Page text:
Living With Periodic Paralysis

Below are comments from patients with Periodic Paralysis.

Before you read the comments below and at the end of this paragraph I want you to close your eyes and imagine you are in bed at night getting ready to sleep. You had a great day full of fun and activities. You’re exAndersen copyhausted, you need to sleep and get rested for tomorrow’s activities. But if you suffer from Periodic Paralysis the only thing on your mind will be “when I wake up, will I be able to move”. Now close your eyes and imagine you have woken up paralyzed. It’s not difficult to do because you cannot move. What’s worse is that you may have had this condition for years before getting a firm diagnosis. You may have spent years being called a “malingerer”, accused of faking symptoms or just plain neurotic.
Here’s the link to her blog where you can read more information.

They tell us it can’t be real.

I started college in August and it has been rough to say the least. Everything was going great until around late October/November when it started getting cold. I began to sleep longer and harder, and having abortive attacks/episodes every day. It got the point where I was unable to make to any of my classes or get out of my dorm. For about 3 weeks I was trapped in my stuffy, cramped, dorm. Thankfully, my profs were more than willing to work with me and help me catch up on all of my work. It took some time, but I was able to get back to class just in time for finals. I passed all of my classes with a C being my lowest grade. Not sure how I did it but I did. I used Winter Break as a time to recover and spend time with the family. Now the new semester is about to begin and I have a feeling it will be WAY better than last semester. Wish me luck!

– Morgan


I just came across your company’s information on the Periodic Paralysis Association’s website. All I can say is, people with difficult to manage health conditions, like us, have been waiting for a company like yours to create a device for at-home blood testing with immediate results! Your technology sounds phenomenal. Personally, I would LOVE to have a meter to test levels of potassium, magnesium, calcium, and/or all the electrolytes. Nearly ALL my emergency room and doctor’s office visits are to have blood tests to find out if I’m properly managing my condition. Could you please tell me when your testing devices might actually be made available for purchase? And, in what country is your company located (I don’t care if it’s the US, I’m just curious)?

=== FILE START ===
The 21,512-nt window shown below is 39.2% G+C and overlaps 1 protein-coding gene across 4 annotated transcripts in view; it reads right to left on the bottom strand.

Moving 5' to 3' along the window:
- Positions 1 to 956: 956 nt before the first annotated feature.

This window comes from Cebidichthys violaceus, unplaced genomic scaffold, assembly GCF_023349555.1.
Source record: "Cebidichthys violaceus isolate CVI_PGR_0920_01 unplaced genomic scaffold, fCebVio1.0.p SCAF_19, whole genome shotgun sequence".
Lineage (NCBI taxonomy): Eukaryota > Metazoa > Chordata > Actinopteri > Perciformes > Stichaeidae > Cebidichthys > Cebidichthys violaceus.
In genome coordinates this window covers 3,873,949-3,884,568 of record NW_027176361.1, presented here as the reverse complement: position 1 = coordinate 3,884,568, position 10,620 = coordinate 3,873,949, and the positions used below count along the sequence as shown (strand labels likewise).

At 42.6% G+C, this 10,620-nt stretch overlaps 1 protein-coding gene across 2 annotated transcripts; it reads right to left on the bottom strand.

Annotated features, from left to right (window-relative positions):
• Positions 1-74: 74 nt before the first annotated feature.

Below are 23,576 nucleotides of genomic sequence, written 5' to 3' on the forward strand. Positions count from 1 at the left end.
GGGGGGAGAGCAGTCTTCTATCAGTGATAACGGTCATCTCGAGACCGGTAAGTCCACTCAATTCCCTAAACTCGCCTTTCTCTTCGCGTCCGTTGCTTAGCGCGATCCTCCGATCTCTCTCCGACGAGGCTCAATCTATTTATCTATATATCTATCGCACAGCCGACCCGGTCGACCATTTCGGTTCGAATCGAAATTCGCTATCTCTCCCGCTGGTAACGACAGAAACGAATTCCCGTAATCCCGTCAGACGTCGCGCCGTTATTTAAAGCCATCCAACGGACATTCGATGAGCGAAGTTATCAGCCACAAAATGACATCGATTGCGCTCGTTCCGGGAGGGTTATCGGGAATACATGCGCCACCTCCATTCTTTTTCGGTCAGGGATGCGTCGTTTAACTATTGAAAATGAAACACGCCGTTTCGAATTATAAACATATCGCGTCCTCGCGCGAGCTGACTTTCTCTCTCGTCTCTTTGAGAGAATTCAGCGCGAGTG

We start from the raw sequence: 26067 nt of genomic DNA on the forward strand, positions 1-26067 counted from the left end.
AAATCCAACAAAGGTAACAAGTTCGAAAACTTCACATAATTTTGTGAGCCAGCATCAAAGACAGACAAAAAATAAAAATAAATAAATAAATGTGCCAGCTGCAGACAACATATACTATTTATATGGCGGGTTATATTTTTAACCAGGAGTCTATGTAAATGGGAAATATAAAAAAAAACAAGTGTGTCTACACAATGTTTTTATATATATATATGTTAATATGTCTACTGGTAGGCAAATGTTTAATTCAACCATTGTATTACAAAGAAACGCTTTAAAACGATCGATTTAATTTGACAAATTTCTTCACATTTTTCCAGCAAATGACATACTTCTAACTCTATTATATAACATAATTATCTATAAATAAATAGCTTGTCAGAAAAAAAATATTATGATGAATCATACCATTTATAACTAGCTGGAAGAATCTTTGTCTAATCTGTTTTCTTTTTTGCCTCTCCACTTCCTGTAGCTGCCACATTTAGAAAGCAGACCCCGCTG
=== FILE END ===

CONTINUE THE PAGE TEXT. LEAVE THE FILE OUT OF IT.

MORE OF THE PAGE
I am new to the forum. Have suffered from KPP since I was 13. Now 40. Always felt like an alien because I’ve never met anyone else who suffered. Looking to learn how others of us manage the disease! So excited to learn and contribute! Also, looking to get suggestions on the best dietary foods to eat that can help replace and sustain blood potassium.


I have a couple of questions for you: Will this device be small and portable? Will supplies need to be carried with it? Will it be expensive to purchase and will it be expensive to maintain? This is on my mind because I had an episode in public last night. I was out for dinner and symphony with friends. An ambulance had to be called. It was rather mortifiying. If this meter is small and could be slipped in my purse, I could have discretely started measuring my K earlier in the night and perhaps have taken enough medicine to avoid an episode, or at least one requiring an ambulance. If these meters are functional enough, not only would we be using them on a regular basis, we would also be using them in an emergent situation either to ward off an episode or to have accurate data to give the doctor when we arrive at the hospital. (Because we will be taking K before we arrive at the hospital and our blood values might look “normal” by the time they are able to draw blood samples.) Thank you.


Can’t speak!

When I have full body paralysis I cannot speak. This is due to having breathing difficulties. Can’t speak because I have very shallow breathing.

I have suffered full body paralysis for over 20 years now and although my whole body is unable to move at all I do have movement in my neck and my head so at least I can communicate by nodding up and down and sideways .So as long as the correct questions are asked. Like are you OK? Is the quilt convertible ? etc I can communicate .
They last in the region of 2 hours or so , some longer some shorter.

It was interesting that some of you say your tongue swells or goes numb . Mine does too and I cannot swallow anything once the full paralysis starts.

The tongue swelling or numbness and swallowing stopping along with having to take my wedding ring and watch off as my wrists and fingers swell are my first indications that the bigger full paralysis is on its way.

It is these early indicators ( about 5 min )that ensure I can lie down as comfortably as possible before the full body paralysis starts. At least it gives me time to empty my bladder and clean and rinse my mouth and try and position myself in bed.
Propping up my head with pillows helps a little with the breathing but its at the expense of increased back and neck pain.